Issue: September 20, 2003

Weeping fig loosing leaves


My weeping fig loses its leaves even though I have sprayed for insects and it gets sufficient sunshine. It also loses small new leaves. Any suggestions as to what could be wrong? This tree is 20 yrs. Old. I have had it all that time, and I hate to loose it. J. Bayless via internet


You say you sprayed for insects. Have you seen any insects on the weeping fig? Look carefully for scale insects that appear as brown bumps on the stem and underside of leaves. They may also create some sticky "honeydew" secretion that gives away their presence. These are difficult to control with insecticides. Control of scale insects on ficus was discussed in the September 6, 2003 issue of Yard and Garden (

Another possible cause of the problems you have described is salt accumulation in the pot in which the weeping fig is growing. How long has it been since you repotted it? As you water and fertilize, minerals (salts) contained in the water accumulate in the soil in the pot until they begin to damage the plant. Watering so that the soil is well moistened, then water drains from the pot and never reabsorbs into the pot, minimizes but doesn't prevent the problem. After salts have accumulated, roots begin to be damaged and salt damage symptoms develop in the foliage. Dying of young leaves could be evidence of this problem. Carefully remove the tree from its pot and look at the roots. If there are many healthy white roots, salt damage is unlikely. If only brown or black roots are seen on the edge of the rootball, then salt could be the problem. If repotting is indicated, carefully wash much of the old soil from the roots and repot with fresh potting soil. Don't over water after repotting, but also don't let the soil become completely dry. Don't begin fertilizing until after the plant has had time to develop new roots in the fresh soil.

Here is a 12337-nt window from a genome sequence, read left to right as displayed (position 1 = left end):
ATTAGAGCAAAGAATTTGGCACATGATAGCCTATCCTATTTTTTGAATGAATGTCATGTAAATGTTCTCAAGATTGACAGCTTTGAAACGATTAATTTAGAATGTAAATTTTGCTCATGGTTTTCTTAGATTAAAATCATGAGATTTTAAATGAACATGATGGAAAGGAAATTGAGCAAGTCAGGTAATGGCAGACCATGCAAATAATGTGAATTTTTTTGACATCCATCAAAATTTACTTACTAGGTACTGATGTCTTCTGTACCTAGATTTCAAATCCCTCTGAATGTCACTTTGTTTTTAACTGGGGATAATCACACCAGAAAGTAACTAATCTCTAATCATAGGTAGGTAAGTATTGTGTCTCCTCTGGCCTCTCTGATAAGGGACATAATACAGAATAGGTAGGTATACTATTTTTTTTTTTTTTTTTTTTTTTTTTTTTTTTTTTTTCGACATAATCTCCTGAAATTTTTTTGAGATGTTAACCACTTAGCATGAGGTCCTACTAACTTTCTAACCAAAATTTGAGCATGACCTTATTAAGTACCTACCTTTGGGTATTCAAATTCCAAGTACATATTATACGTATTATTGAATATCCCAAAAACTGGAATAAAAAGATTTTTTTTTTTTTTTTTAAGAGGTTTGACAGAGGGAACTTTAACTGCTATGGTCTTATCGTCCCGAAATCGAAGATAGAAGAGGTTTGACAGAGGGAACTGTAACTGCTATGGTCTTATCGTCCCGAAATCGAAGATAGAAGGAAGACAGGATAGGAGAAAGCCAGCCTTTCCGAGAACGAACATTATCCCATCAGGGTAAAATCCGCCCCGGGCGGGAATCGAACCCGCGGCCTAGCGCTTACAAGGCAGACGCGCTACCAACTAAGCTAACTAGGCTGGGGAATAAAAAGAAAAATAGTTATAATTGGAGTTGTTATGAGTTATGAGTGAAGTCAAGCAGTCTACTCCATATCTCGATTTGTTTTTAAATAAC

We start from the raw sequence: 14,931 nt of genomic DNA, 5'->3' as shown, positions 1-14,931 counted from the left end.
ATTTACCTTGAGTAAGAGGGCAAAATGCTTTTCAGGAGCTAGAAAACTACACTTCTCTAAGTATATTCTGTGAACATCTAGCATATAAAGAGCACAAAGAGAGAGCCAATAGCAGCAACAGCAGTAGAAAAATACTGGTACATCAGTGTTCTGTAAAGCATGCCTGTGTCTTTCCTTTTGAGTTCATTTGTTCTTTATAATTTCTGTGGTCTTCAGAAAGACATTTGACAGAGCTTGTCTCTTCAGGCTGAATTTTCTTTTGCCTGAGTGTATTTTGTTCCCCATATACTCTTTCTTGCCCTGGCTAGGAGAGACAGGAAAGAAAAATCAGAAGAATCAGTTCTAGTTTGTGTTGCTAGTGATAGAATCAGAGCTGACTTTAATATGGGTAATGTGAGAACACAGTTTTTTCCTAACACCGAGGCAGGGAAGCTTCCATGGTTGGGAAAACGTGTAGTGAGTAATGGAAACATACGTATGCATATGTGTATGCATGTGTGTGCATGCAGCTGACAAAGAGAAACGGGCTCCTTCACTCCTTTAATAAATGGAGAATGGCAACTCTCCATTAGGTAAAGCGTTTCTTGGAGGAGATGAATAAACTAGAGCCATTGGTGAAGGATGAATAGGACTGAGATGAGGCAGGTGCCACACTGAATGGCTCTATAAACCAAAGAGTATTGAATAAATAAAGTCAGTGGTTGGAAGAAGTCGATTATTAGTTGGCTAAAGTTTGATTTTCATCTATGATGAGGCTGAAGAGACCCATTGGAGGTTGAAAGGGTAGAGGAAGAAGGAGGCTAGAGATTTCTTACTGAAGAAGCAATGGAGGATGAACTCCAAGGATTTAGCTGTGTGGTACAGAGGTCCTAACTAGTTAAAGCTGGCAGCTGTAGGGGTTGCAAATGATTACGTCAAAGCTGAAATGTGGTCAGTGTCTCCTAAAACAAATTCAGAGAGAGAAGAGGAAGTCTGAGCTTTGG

Ponytail palm leaves turning yellow and brown


Why are the tips of the leaves of my ponytail plant turning yellow and brown? Sandra J. via internet


Even though the ponytail palm is native to the desert in Northern Mexico, it can show symptoms of excess salt accumulation in the potting soil. The symptoms suggest that it needs repotting. Use a well-drained potting soil, such as that sold for cacti.

When you water, allow water to moisten the soil. After the soil is moist, give additional water to carry dissolved minerals from the soil as it drains. Do not let that drain water be reabsorbed into the pot. This will slow the accumulation of mineral salts in the soil and delay the next repotting.

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Send your gardening questions to Yard and Garden, ATTN: Dr. Curtis Smith NMSU Cooperative Extension Service 9301 Indian School Road, NE, Suite 112 Albuquerque, NM 87112

Curtis W. Smith, Ph.D., is an Extension Horticulture Specialist with New Mexico State University's Cooperative Extension Service. New Mexico State University is an equal opportunity/affirmative action employer and educator.

Please join us on Southwest Yard & Garden, a weekly garden program made for gardeners in the Southwest on: KNME-TV Albuquerque at 9:30 p.m. Saturdays, KENW-TV Portales at 10 a.m. Saturdays, and KRWG-TV Las Cruces at 11:30 a.m. Saturdays (repeated at 1 p.m. Thursdays.)